Sudden cardiac arrest (SCA) occurs when the heart suddenly stops beating. It can affect people of all ages, anywhere – and left untreated, can cause death in just minutes.
Despite living a heart-healthy lifestyle, many times SCA cannot be prevented or predicted. However, there are life-saving measures available. "No matter how many heart screenings we do, we will not pick up 100 percent of the conditions that cause SCA," says William Scott, M.D., Pediatric Cardiac Electrophysiologist at Children's Health℠, and Associate Vice Chairman for Multidisciplinary Programs and Professor of Pediatrics at UT Southwestern. "Having an emergency SCA plan in place and an automated external defibrillator (AED) just a minute's walk away can make all the difference in getting care to the child right away."
Fortunately, due to a law passed in 2007, all Texas public schools are required to have an AED on campus. Learn more about AEDs and how they can help save a child's life.
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What is an AED and who can use one?
An AED is a portable device that delivers an electric shock to the heart. This shock can keep a person stable until professional medical help arrives. An AED works by measuring the heart's rhythm and delivering a shock to restore a normal rhythm. Along with CPR, AEDs can improve a child's chance of surviving SCA.
The device is easy to use and can be administered by non-medical personnel. While first responders, including police and firefighters, have been formally trained in AED use, a parent, coach or student can administer the AED if someone is experiencing cardiac arrest. AEDs should be used as soon as possible.
AEDs come with clearly labeled instructions for where to place pads, and a voiceover talks the helper through the process. However, school staff, including teachers, coaches and trainers, should all participate in regular, formal training to ensure they understand the emergency action plan and how to use an AED before an emergency arises.
When to use an AED
An AED should be used if a person is experiencing SCA. Signs of SCA include suddenly collapsing or losing consciousness. Breathing may be irregular or nonexistent, and you usually will not be able to find a pulse. Young victims of SCA are often athletes at sporting events or practices, which is why AEDs should be located close to gymnasiums or athletic fields. Non-athletes can also experience SCA, so AEDs should be placed appropriately throughout the school.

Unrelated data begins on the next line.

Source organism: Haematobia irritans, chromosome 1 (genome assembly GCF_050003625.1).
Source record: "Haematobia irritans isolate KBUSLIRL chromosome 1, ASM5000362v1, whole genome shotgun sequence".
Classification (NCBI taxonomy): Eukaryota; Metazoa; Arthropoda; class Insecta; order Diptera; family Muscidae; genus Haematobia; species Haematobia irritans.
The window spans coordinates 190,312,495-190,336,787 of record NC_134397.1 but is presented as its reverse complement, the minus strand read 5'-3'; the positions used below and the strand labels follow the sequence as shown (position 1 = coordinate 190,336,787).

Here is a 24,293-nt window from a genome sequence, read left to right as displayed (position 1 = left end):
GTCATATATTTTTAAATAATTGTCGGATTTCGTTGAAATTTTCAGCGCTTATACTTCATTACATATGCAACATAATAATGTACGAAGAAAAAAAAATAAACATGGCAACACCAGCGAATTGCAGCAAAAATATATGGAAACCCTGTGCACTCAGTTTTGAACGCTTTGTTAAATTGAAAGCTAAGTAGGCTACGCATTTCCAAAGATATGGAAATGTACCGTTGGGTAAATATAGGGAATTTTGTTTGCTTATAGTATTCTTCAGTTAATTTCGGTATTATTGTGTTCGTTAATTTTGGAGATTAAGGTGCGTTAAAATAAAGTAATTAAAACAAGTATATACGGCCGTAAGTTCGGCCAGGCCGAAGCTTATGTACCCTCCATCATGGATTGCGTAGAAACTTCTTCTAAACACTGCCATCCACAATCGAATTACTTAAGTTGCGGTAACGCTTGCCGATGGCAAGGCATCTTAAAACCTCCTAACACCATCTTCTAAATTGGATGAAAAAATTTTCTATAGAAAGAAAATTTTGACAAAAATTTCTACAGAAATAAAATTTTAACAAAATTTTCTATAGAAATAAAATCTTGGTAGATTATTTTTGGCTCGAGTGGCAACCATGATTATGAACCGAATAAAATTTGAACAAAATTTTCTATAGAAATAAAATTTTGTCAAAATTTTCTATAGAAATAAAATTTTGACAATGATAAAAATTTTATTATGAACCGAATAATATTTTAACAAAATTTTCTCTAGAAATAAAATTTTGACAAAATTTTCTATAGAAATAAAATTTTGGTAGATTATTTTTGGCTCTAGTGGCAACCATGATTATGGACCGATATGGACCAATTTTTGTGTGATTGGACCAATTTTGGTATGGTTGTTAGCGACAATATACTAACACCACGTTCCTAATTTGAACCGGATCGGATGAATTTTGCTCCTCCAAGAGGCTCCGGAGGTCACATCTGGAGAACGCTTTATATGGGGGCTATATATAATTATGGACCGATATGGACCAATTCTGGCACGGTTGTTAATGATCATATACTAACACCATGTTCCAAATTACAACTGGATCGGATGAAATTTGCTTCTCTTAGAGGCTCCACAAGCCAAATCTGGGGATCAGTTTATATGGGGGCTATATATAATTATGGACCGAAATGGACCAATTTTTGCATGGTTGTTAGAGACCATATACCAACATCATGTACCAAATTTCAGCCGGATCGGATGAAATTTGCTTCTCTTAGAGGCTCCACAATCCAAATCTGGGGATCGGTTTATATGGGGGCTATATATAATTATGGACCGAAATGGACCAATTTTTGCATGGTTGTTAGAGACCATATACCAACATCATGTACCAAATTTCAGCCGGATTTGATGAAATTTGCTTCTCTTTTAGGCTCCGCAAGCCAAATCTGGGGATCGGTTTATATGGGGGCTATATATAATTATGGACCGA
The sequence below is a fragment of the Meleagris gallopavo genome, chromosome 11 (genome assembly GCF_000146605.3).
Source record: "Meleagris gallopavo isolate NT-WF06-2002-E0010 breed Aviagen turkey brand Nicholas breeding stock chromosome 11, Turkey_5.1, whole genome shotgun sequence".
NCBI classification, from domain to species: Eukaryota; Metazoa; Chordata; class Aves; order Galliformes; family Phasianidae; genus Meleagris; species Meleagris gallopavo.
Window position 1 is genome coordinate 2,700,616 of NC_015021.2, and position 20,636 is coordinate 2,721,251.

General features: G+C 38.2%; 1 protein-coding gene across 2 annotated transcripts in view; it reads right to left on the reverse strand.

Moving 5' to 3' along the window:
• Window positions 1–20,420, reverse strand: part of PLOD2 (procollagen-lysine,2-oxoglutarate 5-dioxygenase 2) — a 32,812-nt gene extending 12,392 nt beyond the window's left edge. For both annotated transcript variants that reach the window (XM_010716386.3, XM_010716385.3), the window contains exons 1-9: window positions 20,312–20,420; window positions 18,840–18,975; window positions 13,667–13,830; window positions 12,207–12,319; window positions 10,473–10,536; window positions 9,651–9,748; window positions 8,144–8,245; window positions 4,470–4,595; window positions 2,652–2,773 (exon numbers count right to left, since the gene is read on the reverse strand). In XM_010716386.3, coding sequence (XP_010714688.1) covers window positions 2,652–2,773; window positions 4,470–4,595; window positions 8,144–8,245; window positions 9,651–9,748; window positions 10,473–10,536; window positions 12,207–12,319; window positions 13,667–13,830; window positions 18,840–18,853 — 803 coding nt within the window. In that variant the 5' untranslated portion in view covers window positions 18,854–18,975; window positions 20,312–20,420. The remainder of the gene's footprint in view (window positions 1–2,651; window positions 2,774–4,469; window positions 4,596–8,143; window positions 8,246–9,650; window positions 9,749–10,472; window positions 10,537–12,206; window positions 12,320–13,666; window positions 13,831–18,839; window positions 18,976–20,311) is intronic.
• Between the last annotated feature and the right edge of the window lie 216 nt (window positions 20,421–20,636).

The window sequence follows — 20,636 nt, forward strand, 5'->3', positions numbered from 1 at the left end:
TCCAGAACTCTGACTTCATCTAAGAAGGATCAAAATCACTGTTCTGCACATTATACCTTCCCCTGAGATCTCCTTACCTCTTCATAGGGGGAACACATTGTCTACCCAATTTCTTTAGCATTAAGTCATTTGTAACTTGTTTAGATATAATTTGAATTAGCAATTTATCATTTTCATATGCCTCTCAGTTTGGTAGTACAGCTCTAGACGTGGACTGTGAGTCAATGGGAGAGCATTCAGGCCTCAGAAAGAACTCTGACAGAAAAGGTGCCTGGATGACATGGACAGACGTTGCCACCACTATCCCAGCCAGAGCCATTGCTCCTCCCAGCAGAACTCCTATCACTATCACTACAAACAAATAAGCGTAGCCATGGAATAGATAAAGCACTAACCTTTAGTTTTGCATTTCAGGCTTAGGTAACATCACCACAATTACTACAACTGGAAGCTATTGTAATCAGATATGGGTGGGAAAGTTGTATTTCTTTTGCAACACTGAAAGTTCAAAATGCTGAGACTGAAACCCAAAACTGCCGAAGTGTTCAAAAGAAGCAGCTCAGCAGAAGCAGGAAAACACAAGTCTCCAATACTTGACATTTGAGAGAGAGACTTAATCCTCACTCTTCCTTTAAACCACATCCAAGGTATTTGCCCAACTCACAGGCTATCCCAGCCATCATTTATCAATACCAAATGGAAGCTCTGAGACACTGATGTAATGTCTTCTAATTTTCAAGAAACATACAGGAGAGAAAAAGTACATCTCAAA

Do not use an AED if the victim is wet or lying in water or if there are combustible materials around. Also do not use if in a moving vehicle, as the device may not be able to pick up the appropriate rhythm. In addition, do not use an AED if the victim has a pacemaker (you should be able to tell if they have a lump on the chest), and do not place the pads of an AED over top of medication patches. Finally, make sure the pads are appropriate for the victim, especially with children under age 8. Do not use adult-sized pads for small children.
How to use an AED
Once you retrieve the AED and bring it to the person experiencing SCA, remove the machine from its case and turn on the power. The AED will then begin voice prompts, walking through verbal instructions for every step of the process. First, the device asks you to remove any clothing from the patient's chest. You will then peel the pads from their plastic liners and place on the victim's chest. The AED includes pictures that indicate where on the chest the pads should be placed.
The machine then asks you to stand clear from the victim while analyzing the victim's heart rhythm. It will either advise that no shock be given, in which case you should immediately begin CPR, or that a shock is advised.
If a shock is advised, the AED asks that you stand clear of the victim while the machine charges. Once charged, the button that administers the shock will start blinking and the AED will prompt you to press it. You should stay clear of the victim until the AED advises you to start performing CPR for two minutes, after which the machine reanalyzes the victim's heart. Continue the process until emergency medical services arrives.
How you can help save a life
"Though SCA is rare in children, always being prepared means there is less chance of a tragedy," says Dr. Scott. "Parents and schools can work together to ensure that safety is top of mind."
First, ensure your child's school has an emergency preparedness plan in place that includes provisions for SCA. Make sure the plan covers not just daytime activities, but also any morning or evening sports practices and games that take place on nights and weekends – including away games. It is particularly important to be sure there are enough AEDs to cover all school-related activities.
In addition, encourage that all teachers, coaches and athletic trainers are trained in CPR and using an AED, and that they have practiced in conjunction with the emergency preparedness plan.
If your child does have a medical history which might cause SCA, make sure you take extra care to ensure the adults he or she works with every day understand the signs of SCA and the proper procedures for using an AED and performing CPR. Awareness and taking time to learn these techniques can save a life.
The nationally renowned team of pediatric cardiologists and subspecialists at Children's Health treat the whole spectrum of pediatric heart problems, with a commitment to excellence. Learn more about our programs and treatments.
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